Clicking on any of the thumbnails opens a near full-screen image, with designer and printer information about the particular poster appearing above (when available), and to the side, a pair of icons linking to background information and e-mail comments. In practice, many, if not most of the information boxes appear to be blank (this probably represents the early days of a work in progress), but if you select a poster that does have a bit of extra information, the link's icon - a face - displays a smile. Still, with or without these 'biographies,' the artworks were created to stand on their own without the need of explanation, and they do so impressively. From the theatrical imagery of Paris 1900 and St. Louis 1904, to the highly graphic designs of Amsterdam 1928, to the vertigo-inducing posters for Mexico 1968, the visuals are more than enough to keep the visitor engaged. And in some cases, there's more than just artistry to give the visuals impact - some posters might spark personal memories, while others reflect a larger historical context. Examples of the latter including Berlin 1936, the war-cancelled Helsinki 1940 Games, and the ironically bright imagery from Munich in 1972.

The other three main categories display their contents in exactly the same manner as Olympic Games, and feature Other Olympic Events (Special Olympics, IOC meetings, a small Protest selection, etc.), the artistic efforts of unsuccessful Candidate Cities (e.g., the bid to bring the 1994 Winter Olympics to Anchorage, Alaska), and Olympic Fiction Movies (including a quintessentially Italian treatment for the Ryan O'Neal film, "The Games" ["I Formidabili"]). Those looking for posters for documentaries and historical films will find them in the main collection for the relevant year, such as the inclusion of "Chariots of Fire" images in the Paris 1924 collection.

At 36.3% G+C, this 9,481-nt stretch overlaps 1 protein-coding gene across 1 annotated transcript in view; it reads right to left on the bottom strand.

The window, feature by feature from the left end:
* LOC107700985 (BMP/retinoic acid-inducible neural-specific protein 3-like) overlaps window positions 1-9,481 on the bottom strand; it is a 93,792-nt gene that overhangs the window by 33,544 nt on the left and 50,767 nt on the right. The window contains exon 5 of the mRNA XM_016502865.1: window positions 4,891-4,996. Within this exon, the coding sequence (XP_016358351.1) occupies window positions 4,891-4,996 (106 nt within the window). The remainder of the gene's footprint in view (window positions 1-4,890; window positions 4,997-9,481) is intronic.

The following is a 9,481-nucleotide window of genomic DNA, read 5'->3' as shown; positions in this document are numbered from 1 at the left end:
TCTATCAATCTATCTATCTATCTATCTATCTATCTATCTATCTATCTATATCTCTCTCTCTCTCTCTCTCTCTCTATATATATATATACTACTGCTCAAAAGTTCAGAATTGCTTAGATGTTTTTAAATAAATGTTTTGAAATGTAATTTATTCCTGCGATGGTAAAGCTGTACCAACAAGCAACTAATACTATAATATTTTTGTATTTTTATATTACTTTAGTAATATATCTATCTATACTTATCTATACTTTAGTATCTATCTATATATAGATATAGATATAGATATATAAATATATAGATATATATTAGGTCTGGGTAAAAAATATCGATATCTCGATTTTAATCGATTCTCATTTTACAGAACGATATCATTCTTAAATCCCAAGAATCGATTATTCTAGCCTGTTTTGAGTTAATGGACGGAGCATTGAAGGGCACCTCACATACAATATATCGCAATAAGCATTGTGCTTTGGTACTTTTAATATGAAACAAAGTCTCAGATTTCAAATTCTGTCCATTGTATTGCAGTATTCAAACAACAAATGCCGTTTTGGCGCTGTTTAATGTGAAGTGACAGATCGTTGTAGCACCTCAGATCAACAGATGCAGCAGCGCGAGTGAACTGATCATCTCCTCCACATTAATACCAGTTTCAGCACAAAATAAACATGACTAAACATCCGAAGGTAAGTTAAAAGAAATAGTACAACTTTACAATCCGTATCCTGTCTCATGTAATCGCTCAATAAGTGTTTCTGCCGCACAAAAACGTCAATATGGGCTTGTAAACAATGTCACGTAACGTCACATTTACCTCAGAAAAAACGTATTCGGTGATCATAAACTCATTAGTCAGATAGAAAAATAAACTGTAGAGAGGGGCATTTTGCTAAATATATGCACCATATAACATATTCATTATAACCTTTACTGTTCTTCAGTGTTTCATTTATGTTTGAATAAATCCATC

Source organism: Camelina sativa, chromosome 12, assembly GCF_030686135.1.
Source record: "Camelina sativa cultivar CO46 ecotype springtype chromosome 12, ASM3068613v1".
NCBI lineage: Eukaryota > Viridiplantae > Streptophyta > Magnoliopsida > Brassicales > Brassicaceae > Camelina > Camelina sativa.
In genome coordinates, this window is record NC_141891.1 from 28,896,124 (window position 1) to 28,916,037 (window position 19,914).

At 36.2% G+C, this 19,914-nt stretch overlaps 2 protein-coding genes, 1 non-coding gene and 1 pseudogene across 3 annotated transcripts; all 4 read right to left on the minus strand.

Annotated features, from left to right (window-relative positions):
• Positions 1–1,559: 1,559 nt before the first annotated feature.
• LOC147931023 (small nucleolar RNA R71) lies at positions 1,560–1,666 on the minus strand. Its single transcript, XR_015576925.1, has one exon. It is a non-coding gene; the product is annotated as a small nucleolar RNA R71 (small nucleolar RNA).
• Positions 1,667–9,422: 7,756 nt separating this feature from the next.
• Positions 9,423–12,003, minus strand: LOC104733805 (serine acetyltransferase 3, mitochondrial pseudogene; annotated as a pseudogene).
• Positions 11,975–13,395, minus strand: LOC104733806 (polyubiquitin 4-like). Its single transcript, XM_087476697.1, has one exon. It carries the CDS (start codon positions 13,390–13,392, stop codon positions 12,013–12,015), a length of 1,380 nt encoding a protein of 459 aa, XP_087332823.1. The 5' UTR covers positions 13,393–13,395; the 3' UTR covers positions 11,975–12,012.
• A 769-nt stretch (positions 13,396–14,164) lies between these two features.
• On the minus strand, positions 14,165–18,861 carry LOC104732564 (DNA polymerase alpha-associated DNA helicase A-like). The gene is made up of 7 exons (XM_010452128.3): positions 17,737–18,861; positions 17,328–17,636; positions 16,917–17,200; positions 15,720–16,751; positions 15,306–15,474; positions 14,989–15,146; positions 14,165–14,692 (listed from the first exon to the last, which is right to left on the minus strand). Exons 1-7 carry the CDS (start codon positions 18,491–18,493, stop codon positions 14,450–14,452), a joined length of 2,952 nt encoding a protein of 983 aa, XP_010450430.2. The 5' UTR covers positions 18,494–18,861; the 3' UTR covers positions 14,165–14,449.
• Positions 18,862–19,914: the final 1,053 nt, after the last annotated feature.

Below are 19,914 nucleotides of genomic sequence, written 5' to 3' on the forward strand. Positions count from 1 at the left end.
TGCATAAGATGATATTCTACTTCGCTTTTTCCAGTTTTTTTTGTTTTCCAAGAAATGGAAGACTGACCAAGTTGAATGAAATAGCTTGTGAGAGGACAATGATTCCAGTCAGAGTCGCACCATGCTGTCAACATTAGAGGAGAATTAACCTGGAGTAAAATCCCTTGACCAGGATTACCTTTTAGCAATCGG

Complaints? Well, if you don't have JavaScript turned on in your browser, you'll get nothing but a blank page - and no explanation why this is so. (By this time, I'd expect a 'sniffer' and "Turn on your JavaScript" notice to be standard operating procedure for sites where it's required.) There is a Flash sniffer though - but with older browsers it might insist that you don't have Flash installed even if you do, and won't let you proceed without it. If you find yourself in this situation, you can do an end run around the Flash sniffer and start your explorations here or here.

But my primary wish can't even really fall under the category of criticism. As I moved through the images on the site, I wished that there was access to beyond full-screen, detailed copies of these posters (using such plug-ins as "Zoomify"). But at the same time, I understand what a huge undertaking this would represent - not to mention the server space that would be required to hold high-resolution copies of more than 2,500 posters. Perhaps at some future date, the webmasters might include larger versions of a sampling of the most popular selections, but in the meantime, those interested in better depictions of specific images will have to turn to the search engine of their choice.

If they can tear themselves away.

The Olymperials can be found at http://www.olymperial.com/.